We were recommended to go to Restaurante Mesa de Frades (at Rua dos Remedios, 139A in Alfama) for fado, a Portuguese style of singing, by a ship’s officer who grew up in Alfama as an authentic place (there are numerous places in the Alfama and Barro Alto areas which cater primarily to tourists). Unfortunately, this place starts their fado at 11PM and we had to re-board our ship by 10:30PM to sail to our final destination in Southampton. When Jorgio, one of the waiters, saw that we were disappointed he took us to another reasonably priced restaurant with great food (As Pretas at Rua do Vigario, 70 in Alfama) and then showed up later to guide us (after an attempt at the Tasca do Xico on Rua Remedios which was filled with locals – it’s Friday night afterall) to a place that put on an earlier fado show (Fora de Moda at Largo Santo Estevao, 9A in Alfama). This place didn’t have a cover charge and the professionally staged show cost us a coffee/tea/beer or whatever. Jorgio showed up during the show to drink a wine and then guide us out of the Alfama to our ship (while discussing comparative politics). You will recognize all of the street names from our walking tour of the Alfama :- ).


Just for the record, we were also recommended two fado places in the Bairro Alto area of the city named A Severa and Adigo do Ribotejo (or Ribolejo – hard to tell from the handwriting). While we have not personnaly gone to either, the information came from the same young lady who gave us the original place in the Alfama area, so they should also be authentic.

Those of you who have read this documentary from the beginning have seen a number of altruistic people pop into the story line in various countries along the way and spend their time making sure we were entertained and enjoyed their countries. While I have done the same on numerous occasions to complete strangers back home, I am always cynical when others make these kind gestures towards me under the theory that “there is no free lunch”. While this attitude has protected me over and over again, I do want to point out that there are those who simply enjoy showing others a good time (wanting nothing in return) and one should prudently allow them to do so as it is a way to see places from the perspective of a local.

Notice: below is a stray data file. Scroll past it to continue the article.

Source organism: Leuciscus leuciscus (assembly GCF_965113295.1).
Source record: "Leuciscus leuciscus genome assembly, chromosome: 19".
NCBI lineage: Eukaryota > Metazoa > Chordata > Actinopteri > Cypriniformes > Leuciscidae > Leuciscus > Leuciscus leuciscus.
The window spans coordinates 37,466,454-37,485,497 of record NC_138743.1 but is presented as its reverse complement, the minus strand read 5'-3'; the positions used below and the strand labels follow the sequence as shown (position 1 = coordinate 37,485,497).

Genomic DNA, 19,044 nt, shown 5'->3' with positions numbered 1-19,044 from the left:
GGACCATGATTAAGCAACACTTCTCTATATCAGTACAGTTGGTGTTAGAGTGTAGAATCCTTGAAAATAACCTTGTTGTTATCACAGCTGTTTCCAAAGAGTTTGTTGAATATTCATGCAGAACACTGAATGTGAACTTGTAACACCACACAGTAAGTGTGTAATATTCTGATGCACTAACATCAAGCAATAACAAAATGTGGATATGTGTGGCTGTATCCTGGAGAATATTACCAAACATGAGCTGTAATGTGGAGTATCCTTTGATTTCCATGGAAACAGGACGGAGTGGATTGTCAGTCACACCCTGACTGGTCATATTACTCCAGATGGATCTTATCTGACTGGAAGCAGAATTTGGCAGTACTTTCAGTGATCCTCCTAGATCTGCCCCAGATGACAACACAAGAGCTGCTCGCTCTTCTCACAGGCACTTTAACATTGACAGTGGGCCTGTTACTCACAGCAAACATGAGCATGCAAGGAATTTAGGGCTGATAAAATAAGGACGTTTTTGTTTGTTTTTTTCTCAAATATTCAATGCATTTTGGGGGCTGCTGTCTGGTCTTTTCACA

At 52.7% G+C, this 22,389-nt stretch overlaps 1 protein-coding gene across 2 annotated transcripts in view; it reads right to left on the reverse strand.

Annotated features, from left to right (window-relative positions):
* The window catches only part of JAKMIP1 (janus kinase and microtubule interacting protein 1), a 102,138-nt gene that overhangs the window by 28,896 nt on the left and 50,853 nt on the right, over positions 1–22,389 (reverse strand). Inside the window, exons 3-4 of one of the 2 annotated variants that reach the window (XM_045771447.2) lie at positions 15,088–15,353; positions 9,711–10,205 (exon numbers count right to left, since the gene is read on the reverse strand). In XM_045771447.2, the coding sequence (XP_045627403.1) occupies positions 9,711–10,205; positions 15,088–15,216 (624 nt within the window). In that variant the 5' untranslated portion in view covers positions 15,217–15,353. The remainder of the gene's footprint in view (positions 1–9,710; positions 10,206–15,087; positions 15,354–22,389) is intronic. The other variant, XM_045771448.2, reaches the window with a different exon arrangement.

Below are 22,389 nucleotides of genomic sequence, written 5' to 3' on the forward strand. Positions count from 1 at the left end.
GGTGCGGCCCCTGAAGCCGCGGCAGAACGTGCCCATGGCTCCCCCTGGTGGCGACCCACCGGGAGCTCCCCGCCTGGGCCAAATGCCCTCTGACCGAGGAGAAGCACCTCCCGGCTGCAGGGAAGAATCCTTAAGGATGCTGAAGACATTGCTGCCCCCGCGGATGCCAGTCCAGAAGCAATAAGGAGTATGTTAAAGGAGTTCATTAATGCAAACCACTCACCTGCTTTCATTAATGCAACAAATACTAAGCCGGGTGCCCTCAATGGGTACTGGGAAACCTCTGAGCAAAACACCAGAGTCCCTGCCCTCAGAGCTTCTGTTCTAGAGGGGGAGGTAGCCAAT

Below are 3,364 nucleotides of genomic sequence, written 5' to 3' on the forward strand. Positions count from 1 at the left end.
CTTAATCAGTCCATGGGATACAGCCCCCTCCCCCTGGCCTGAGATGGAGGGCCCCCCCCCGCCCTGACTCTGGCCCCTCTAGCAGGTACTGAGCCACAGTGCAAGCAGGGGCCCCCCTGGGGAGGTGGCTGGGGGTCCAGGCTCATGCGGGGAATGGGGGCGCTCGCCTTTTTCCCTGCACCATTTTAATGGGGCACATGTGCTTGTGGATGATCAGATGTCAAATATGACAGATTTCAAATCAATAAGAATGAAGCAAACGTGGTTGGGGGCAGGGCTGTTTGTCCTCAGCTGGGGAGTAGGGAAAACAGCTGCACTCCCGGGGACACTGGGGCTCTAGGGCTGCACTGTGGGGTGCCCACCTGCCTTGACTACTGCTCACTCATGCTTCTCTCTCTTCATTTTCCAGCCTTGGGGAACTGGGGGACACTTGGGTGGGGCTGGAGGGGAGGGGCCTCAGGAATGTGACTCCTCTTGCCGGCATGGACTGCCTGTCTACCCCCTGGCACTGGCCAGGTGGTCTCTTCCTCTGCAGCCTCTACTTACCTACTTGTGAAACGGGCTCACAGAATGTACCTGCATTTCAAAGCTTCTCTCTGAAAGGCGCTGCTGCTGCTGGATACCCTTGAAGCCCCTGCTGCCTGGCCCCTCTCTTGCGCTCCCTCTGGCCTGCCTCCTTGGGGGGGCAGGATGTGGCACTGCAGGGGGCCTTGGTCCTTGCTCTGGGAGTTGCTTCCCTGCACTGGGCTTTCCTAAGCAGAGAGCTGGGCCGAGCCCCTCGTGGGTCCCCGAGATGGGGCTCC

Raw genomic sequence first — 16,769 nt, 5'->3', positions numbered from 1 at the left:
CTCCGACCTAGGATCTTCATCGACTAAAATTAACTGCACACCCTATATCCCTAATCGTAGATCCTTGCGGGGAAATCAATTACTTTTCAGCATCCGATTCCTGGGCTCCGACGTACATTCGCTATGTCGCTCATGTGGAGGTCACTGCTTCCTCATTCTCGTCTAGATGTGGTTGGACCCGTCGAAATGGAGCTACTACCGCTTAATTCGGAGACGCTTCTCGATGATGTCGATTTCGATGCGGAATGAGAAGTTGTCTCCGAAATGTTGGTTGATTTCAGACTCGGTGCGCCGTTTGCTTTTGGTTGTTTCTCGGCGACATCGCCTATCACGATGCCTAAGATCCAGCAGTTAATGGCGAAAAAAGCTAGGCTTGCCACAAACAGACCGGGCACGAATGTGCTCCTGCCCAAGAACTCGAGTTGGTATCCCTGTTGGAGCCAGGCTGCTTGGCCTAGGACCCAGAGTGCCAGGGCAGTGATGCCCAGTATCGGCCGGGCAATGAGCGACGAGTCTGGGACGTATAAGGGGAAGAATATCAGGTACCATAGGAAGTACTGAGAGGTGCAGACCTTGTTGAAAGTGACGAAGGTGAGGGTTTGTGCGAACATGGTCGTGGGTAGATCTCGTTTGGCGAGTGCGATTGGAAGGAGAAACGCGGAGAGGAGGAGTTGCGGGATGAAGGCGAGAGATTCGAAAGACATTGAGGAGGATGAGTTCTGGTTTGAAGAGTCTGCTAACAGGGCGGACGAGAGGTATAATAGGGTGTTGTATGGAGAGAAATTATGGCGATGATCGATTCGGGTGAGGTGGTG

Just an interesting note (far from a statistical sampling) was that Jorgio blamed the econopmic difficulties that Portugal was having on the Portuguese people spending above their means, rather than blaming the politicians the way the Greeks and Italians I spoke to did. If, in fact, these attitudes reflect the general feelings of the populations involved (unfortunately, I didn’t speak to any Spaniards about these things, but I expect their attitudes are more closely aligned with those expressed in Portugal), one can project which parts of Europe will be most problematic from an economic standpoint.

Both the Euro Zone crisis and the Arab Spring are related, in a fashion, to the growing unemployment among educated youth. They find it frustrating to see their years of education go to waste and, rather than feel that the situation is beyond their control, have decided to take control. While this assumption is generally optimistic, the disruptions allow otherwise powerless groups to reach towards the reins of power and the consequences can be unexpected.

I stayed awake to watch the sail away from Lisbon with our friend Gerard from the bar on the ship’s top deck (the Crow’s Nest).

86 06 Apr 2013 At Sea

Another slightly bumpy day at sea. Tonight is the last formal night. I guess tomorrow will be a combination of a day for packing and drinking up all the rest of the wine so it doesn’t have to be carried.

87 07 Apr 2013 At Sea

Tried to drink last of the wine we brought, but will be bringing a couple of bottles back with us.

Jeff
(London, UK)